But indeed I would rather have nothing but tea.
That’s a quote by Jane Austen, arguably one of the most impactful female authors. She just hada way of understanding the human heart and describing someone’s character.
Now, I love tea. I’m not sure I’d technically call myself a “tea snob”, but I do take more care in picking out and brewing my tea than I do my coffee. I prefer local tea shops to Teavana, and I rarely use teabags if I can help it.
Although I do have a weakness for sweet tea, which apparently isn’t considered actual tea by true tea lovers.
However, that being said, I did pick up Jane of Austin because it was about a young woman trying to start a tea salon.
And it was a new spin on Sense and Sensibility.
So – Jane Austen and tea? What’s not to love?
Jane of Austin follows the three Woodward sisters as their life is thrown out of control. Still grieving over the loss of their mother, they suffer through their father fleeing the country after his involvement in a scandal. In order to keep some continuity for their youngest sister Margot, Celia and Jane become her legal guardians. And to provide a livelihood, the two women decide to start a local tea salon. With Jane’s passion for tea and Celia’s business-savvy expertise, everything seems to be going well . . . until their landlords kick them out.
Facing heartbreak, and completely out of other options, Celia sends desperate requests to contacts hoping to find a community that will support their exquisite tea and baked goods. When a cousin from Austin, Texas offers the sisters his guesthouse, they can’t help but accept.
Moving to Texas seems like a good chance to start over, but when Celia and Jane can’t find properties worthy of their creativity, tensions rise. Everything takes longer than expected, and Celia and Jane begin to drift apart. Thankfully, Jane meets Sean – a member of a band, and a down home, good ole’ Texas gentlemen (equipped with a Stenson and everything!) But, she also catches the eye of Callum Beckett, a Marine turned civilian after an explosion in Afghanistan claimed his leg.
Follow along as the Woodward sisters struggle to find their place in Texas and search for healing, all while hoping not to lose each other in the process.
In her spin on Jane Austen’s Sense and Sensibility, Hillary Manton Lodge will make you fall in love with her characters. You’ll be rooting for the Woodwards as they settle in their new home, and you’ll learn a lot about tea along the way!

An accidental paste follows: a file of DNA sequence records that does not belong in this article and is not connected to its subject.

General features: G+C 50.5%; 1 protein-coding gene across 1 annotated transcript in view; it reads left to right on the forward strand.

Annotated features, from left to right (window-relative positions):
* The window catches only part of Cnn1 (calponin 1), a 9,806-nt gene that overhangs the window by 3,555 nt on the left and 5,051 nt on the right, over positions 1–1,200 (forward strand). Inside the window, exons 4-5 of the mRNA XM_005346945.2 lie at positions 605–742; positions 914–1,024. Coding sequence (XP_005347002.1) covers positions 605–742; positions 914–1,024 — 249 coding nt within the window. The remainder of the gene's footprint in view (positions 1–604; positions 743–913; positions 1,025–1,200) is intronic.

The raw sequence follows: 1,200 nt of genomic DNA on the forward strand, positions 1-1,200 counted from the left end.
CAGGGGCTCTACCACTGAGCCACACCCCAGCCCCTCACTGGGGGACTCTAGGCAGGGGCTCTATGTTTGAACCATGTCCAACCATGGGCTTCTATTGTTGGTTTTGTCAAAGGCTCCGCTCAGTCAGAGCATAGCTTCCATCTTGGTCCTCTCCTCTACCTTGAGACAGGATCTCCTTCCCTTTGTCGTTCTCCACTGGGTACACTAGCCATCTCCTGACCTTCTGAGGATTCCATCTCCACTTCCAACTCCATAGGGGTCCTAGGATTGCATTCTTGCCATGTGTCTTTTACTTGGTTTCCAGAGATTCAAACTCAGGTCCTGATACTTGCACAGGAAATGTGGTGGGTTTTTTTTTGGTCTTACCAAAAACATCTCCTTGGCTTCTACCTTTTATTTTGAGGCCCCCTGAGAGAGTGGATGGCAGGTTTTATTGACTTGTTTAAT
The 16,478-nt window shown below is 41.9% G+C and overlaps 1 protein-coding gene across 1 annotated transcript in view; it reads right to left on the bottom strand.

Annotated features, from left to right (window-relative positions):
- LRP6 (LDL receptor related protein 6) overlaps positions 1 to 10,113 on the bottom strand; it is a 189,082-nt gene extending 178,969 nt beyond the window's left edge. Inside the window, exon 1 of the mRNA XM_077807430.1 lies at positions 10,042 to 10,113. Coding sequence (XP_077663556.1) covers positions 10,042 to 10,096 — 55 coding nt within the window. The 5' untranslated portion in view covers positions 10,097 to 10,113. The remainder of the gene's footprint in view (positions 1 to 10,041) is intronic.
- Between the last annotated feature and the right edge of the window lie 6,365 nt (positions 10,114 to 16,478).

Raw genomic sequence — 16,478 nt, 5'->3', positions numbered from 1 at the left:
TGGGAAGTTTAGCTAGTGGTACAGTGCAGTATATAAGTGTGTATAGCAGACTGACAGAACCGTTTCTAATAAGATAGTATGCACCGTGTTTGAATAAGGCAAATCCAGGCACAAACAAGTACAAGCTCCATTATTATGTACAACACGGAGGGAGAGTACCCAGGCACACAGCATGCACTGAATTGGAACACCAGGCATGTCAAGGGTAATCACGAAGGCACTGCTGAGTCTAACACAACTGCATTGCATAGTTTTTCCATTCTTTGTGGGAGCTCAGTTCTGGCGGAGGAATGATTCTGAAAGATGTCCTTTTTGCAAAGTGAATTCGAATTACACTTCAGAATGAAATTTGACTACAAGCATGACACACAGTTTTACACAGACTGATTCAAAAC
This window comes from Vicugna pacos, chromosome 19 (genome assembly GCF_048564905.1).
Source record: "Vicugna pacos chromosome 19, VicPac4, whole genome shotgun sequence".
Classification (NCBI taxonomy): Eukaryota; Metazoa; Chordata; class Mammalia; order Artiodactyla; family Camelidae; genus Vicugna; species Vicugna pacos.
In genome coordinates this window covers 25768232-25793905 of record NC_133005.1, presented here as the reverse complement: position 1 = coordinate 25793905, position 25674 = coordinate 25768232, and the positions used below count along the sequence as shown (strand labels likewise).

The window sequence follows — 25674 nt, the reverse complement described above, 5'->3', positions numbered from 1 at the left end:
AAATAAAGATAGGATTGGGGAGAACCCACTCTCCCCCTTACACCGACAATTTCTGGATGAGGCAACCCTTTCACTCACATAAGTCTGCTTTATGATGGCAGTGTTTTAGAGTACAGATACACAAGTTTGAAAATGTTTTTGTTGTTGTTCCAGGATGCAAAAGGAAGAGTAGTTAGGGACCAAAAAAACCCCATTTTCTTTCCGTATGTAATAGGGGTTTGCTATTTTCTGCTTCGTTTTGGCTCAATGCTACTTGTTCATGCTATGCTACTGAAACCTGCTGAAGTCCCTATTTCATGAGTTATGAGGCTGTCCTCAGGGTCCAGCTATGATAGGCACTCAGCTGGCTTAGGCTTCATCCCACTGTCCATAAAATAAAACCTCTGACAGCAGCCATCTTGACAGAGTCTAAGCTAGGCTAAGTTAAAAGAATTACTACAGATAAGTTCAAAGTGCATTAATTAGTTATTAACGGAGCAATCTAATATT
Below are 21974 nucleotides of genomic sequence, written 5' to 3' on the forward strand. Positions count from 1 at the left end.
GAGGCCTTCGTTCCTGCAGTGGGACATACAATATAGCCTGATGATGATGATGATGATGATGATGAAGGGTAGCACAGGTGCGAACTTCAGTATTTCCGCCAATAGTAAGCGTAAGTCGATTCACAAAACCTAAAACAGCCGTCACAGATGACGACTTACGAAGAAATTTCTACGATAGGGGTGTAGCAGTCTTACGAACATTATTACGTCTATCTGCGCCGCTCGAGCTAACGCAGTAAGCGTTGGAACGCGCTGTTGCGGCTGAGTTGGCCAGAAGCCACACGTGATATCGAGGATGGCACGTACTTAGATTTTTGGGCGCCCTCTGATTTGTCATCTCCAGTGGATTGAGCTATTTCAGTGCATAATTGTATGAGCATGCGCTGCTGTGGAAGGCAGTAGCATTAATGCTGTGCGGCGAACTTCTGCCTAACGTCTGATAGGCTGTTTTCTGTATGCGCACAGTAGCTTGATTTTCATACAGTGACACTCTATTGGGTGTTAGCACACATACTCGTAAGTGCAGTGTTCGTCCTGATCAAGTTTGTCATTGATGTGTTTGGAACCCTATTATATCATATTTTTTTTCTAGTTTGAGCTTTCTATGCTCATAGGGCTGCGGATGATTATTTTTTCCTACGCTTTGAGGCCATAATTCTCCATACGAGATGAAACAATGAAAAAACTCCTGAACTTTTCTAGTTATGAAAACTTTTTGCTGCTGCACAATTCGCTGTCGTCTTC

What I Liked
I adored Jane. Probably because I felt like I strangely connected with her personality. I’m not sure if I have ever read a more accurate description of my personality than when Callum describes Jane – “Single-minded, I think is more accurate. She cares about things, little things, more than anyone else might, but when she explains it she makes you care too, or at least see why she does. She won’t like someone – or something – because she’s supposed to, but when she does it’s with her whole self.”
Jane’s a fighter and insanely passionate – about the things she’s passionate about. There’s nothing she wouldn’t do for her sisters . . . or her tea plants. But she has a good heart that’s willing to sacrifice to ensure the happiness of those she loves.
I have two younger sisters, so I felt more sympathetic to the sister relationships described – the teasing, the bickering, the frustration, but also the genuine concern for one another. When the sisters first move to Texas, the guesthouse they are staying in has a bedroom with two bunkbeds and a single bed. The thoughts that go through Jane’s head echo conversations my sisters and I have had whenever we’ve been asked to share a room. However, they graciously offer the single bed to Celia, the oldest, which is a tad different than how it ends up in my experience.
With both parents absent, Jane and Celia sign on as Margot’s legal parents (there’s quite an age gap). In spite of all the changes, Jane and Celia always put Margot’s education and passions at the forefront of their decisions. Through everything that happens, the girls fight for their relationship and what is best for them as a whole. I loved the selflessness that was shown, even amongst the arguing and bickering. Lodge did a great job of capturing the essence of sister interactions.
Jane Austen References
I absolutely love Jane Austen. She may not be my all-time favorite author (I’m more of a fantasy-type), but her books are ones that I cherish, and I appreciate the foundation she laid for female writers.
Jane of Austin does a great job of mirroring the plot of Sense and Sensibility in an interesting and contemporary way. Many of the characters clearly reflect one another, both in personality and names. There’s even a dog named Dash (a nice nod to the original Dashwood sisters)!
What I Didn’t Like
The only complaint I have toward Jane of Austin is the lack of description. Don’t get me wrong, Lodge did a great job of writing and telling you exactly what was happening, but I would’ve loved a little more – more showing, less telling. I especially think some scenes would have been stronger if there was more showing of emotion rather than just telling us someone felt a certain way.
A little romance, tension, and a few plot twist will keep you entertained through the entire novel. For Jane Austen fans, this spin on Sense and Sensibility as an Austen-esque style to it. Plus, it’s a quick read – perfect for summer!
And it has recipes. So that’s an added bonus!
Overall, I would rate this book a 4/5.
I received this book through Blogging for Books to review.